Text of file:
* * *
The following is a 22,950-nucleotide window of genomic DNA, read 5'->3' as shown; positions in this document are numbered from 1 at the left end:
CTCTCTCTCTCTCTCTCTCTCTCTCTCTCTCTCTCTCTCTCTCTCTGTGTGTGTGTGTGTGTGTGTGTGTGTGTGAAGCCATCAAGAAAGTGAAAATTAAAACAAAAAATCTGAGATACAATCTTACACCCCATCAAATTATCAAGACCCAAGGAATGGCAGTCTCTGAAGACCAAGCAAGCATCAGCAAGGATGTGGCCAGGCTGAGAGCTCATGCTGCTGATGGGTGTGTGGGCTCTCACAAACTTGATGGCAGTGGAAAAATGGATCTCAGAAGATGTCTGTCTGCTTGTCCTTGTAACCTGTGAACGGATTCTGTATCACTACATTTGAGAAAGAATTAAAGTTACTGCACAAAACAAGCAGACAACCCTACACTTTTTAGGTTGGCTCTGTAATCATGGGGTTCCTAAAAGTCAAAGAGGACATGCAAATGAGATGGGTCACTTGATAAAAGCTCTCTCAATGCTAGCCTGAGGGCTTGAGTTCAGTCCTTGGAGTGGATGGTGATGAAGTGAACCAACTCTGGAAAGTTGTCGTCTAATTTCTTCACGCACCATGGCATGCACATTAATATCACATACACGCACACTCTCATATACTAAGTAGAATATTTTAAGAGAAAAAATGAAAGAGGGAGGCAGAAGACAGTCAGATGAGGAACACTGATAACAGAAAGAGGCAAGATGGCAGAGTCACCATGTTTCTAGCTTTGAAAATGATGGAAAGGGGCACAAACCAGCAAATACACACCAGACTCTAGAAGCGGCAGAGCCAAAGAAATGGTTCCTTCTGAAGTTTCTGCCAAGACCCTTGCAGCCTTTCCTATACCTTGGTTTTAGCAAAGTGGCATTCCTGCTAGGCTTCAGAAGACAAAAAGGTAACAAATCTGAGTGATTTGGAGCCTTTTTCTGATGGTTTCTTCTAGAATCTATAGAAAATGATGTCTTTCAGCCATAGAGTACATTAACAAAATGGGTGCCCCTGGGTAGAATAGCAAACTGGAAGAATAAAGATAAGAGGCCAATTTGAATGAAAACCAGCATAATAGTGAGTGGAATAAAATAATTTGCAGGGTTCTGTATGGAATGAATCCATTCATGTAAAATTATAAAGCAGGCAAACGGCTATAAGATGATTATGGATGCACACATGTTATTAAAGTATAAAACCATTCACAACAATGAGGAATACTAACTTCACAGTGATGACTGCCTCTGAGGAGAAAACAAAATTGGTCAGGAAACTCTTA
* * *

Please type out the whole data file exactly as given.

The following is a 22,950-nucleotide window of genomic DNA, read 5'->3' as shown; positions in this document are numbered from 1 at the left end:
CTCTCTCTCTCTCTCTCTCTCTCTCTCTCTCTCTCTCTCTCTCTCTGTGTGTGTGTGTGTGTGTGTGTGTGTGTGAAGCCATCAAGAAAGTGAAAATTAAAACAAAAAATCTGAGATACAATCTTACACCCCATCAAATTATCAAGACCCAAGGAATGGCAGTCTCTGAAGACCAAGCAAGCATCAGCAAGGATGTGGCCAGGCTGAGAGCTCATGCTGCTGATGGGTGTGTGGGCTCTCACAAACTTGATGGCAGTGGAAAAATGGATCTCAGAAGATGTCTGTCTGCTTGTCCTTGTAACCTGTGAACGGATTCTGTATCACTACATTTGAGAAAGAATTAAAGTTACTGCACAAAACAAGCAGACAACCCTACACTTTTTAGGTTGGCTCTGTAATCATGGGGTTCCTAAAAGTCAAAGAGGACATGCAAATGAGATGGGTCACTTGATAAAAGCTCTCTCAATGCTAGCCTGAGGGCTTGAGTTCAGTCCTTGGAGTGGATGGTGATGAAGTGAACCAACTCTGGAAAGTTGTCGTCTAATTTCTTCACGCACCATGGCATGCACATTAATATCACATACACGCACACTCTCATATACTAAGTAGAATATTTTAAGAGAAAAAATGAAAGAGGGAGGCAGAAGACAGTCAGATGAGGAACACTGATAACAGAAAGAGGCAAGATGGCAGAGTCACCATGTTTCTAGCTTTGAAAATGATGGAAAGGGGCACAAACCAGCAAATACACACCAGACTCTAGAAGCGGCAGAGCCAAAGAAATGGTTCCTTCTGAAGTTTCTGCCAAGACCCTTGCAGCCTTTCCTATACCTTGGTTTTAGCAAAGTGGCATTCCTGCTAGGCTTCAGAAGACAAAAAGGTAACAAATCTGAGTGATTTGGAGCCTTTTTCTGATGGTTTCTTCTAGAATCTATAGAAAATGATGTCTTTCAGCCATAGAGTACATTAACAAAATGGGTGCCCCTGGGTAGAATAGCAAACTGGAAGAATAAAGATAAGAGGCCAATTTGAATGAAAACCAGCATAATAGTGAGTGGAATAAAATAATTTGCAGGGTTCTGTATGGAATGAATCCATTCATGTAAAATTATAAAGCAGGCAAACGGCTATAAGATGATTATGGATGCACACATGTTATTAAAGTATAAAACCATTCACAACAATGAGGAATACTAACTTCACAGTGATGACTGCCTCTGAGGAGAAAACAAAATTGGTCAGGAAACTCTTA